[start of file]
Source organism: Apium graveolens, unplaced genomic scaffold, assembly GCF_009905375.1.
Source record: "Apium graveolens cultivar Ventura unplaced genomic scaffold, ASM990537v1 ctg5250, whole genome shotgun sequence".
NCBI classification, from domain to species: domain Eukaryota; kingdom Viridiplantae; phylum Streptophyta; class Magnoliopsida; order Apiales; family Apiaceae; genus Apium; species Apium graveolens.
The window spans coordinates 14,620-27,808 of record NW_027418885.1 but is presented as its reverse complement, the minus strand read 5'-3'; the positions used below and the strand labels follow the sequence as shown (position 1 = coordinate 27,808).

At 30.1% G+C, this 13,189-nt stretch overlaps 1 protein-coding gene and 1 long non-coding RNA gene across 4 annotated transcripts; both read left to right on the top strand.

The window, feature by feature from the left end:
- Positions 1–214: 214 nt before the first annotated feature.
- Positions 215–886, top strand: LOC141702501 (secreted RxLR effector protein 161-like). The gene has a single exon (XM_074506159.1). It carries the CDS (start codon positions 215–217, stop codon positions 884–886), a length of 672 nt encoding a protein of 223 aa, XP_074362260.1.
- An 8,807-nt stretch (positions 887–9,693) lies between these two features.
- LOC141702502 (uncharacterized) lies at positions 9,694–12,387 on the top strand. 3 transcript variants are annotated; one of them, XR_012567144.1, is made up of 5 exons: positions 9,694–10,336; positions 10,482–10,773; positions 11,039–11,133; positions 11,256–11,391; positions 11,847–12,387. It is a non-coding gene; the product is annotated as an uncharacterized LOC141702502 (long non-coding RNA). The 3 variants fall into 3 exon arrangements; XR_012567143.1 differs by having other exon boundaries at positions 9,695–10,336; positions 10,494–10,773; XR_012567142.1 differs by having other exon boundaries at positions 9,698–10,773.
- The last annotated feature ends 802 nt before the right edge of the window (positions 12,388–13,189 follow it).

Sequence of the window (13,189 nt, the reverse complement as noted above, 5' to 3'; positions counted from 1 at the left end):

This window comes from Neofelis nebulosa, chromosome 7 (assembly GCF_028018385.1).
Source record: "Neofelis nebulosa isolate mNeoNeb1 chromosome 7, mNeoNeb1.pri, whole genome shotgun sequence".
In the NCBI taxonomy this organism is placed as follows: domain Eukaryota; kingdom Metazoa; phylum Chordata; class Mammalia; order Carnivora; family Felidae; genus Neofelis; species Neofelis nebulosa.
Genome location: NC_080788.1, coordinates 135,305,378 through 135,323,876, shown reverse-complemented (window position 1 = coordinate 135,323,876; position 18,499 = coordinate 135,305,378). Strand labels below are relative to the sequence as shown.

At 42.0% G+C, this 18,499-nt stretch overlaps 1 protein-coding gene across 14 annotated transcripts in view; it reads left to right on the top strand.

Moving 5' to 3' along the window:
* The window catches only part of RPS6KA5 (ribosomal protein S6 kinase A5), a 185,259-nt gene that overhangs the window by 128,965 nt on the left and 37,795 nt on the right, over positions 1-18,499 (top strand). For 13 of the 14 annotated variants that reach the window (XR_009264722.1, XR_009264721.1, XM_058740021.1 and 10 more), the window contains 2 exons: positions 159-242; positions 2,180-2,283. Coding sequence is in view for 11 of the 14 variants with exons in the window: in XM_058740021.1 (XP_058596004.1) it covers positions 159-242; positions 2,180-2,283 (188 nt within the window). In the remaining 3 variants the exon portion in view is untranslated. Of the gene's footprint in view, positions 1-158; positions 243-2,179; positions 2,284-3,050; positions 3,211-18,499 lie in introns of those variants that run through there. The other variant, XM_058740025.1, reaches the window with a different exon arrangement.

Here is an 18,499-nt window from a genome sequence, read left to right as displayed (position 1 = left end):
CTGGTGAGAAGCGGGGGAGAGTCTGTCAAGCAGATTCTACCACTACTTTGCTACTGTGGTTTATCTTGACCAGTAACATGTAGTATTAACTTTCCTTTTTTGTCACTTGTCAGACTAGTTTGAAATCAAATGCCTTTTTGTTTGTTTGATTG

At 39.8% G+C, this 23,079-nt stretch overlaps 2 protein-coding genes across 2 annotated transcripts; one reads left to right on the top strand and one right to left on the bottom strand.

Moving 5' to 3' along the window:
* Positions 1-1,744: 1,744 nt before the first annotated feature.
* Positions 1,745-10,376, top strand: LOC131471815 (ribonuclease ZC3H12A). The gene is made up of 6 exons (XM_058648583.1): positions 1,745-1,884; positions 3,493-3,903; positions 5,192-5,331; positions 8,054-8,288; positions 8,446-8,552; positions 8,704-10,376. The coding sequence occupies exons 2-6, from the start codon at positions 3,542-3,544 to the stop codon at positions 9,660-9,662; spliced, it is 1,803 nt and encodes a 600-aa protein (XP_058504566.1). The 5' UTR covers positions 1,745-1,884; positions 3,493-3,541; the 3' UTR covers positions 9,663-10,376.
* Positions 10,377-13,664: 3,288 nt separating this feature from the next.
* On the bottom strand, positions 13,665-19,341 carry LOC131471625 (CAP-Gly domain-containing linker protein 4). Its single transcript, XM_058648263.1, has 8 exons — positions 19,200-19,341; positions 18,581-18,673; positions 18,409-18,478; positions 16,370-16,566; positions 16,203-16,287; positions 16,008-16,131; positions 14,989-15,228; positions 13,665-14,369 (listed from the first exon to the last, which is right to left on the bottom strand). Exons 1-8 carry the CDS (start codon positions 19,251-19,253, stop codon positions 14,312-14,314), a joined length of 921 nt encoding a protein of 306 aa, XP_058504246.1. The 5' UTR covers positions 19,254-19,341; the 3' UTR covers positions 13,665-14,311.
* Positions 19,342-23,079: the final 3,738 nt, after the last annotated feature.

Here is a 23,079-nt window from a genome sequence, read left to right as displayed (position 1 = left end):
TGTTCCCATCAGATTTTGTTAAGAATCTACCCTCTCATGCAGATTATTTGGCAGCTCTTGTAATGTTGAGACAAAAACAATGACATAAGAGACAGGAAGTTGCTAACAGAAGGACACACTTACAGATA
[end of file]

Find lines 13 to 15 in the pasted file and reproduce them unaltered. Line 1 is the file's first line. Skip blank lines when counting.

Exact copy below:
This window comes from Neofelis nebulosa, chromosome 7 (assembly GCF_028018385.1).
Source record: "Neofelis nebulosa isolate mNeoNeb1 chromosome 7, mNeoNeb1.pri, whole genome shotgun sequence".
In the NCBI taxonomy this organism is placed as follows: domain Eukaryota; kingdom Metazoa; phylum Chordata; class Mammalia; order Carnivora; family Felidae; genus Neofelis; species Neofelis nebulosa.